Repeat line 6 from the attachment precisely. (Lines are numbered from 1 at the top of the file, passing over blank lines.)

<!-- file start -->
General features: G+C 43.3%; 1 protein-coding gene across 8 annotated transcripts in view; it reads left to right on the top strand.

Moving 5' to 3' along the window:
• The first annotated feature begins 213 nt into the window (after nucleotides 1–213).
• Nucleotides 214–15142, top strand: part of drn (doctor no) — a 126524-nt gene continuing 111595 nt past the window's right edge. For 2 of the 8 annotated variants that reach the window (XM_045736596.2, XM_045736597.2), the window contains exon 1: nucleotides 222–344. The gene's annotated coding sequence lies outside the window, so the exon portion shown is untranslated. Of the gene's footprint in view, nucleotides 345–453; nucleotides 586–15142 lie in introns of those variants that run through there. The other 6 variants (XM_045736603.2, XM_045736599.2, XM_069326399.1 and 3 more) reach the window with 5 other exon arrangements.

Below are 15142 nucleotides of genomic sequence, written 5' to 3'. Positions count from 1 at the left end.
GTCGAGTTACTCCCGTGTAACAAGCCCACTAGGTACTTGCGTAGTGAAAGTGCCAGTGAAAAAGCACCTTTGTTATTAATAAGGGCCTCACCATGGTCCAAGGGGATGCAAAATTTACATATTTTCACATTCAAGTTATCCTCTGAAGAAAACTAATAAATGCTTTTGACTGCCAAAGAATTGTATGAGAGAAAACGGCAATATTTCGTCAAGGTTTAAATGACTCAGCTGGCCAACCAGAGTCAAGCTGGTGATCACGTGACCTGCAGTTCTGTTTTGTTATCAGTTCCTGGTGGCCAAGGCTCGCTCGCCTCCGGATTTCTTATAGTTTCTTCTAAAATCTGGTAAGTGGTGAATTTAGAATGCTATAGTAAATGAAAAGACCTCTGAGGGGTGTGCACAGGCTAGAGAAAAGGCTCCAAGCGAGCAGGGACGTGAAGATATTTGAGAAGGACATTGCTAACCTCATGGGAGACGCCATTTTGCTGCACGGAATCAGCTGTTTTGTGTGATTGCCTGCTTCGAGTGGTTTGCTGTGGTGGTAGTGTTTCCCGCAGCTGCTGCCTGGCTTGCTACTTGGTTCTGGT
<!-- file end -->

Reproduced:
GTCGAGTTACTCCCGTGTAACAAGCCCACTAGGTACTTGCGTAGTGAAAGTGCCAGTGAAAAAGCACCTTTGTTATTAATAAGGGCCTCACCATGGTCCAAGGGGATGCAAAATTTACATATTTTCACATTCAAGTTATCCTCTGAAGAAAACTAATAAATGCTTTTGACTGCCAAAGAATTGTATGAGAGAAAACGGCAATATTTCGTCAAGGTTTAAATGACTCAGCTGGCCAACCAGAGTCAAGCTGGTGATCACGTGACCTGCAGTTCTGTTTTGTTATCAGTTCCTGGTGGCCAAGGCTCGCTCGCCTCCGGATTTCTTATAGTTTCTTCTAAAATCTGGTAAGTGGTGAATTTAGAATGCTATAGTAAATGAAAAGACCTCTGAGGGGTGTGCACAGGCTAGAGAAAAGGCTCCAAGCGAGCAGGGACGTGAAGATATTTGAGAAGGACATTGCTAACCTCATGGGAGACGCCATTTTGCTGCACGGAATCAGCTGTTTTGTGTGATTGCCTGCTTCGAGTGGTTTGCTGTGGTGGTAGTGTTTCCCGCAGCTGCTGCCTGGCTTGCTACTTGGTTCTGGT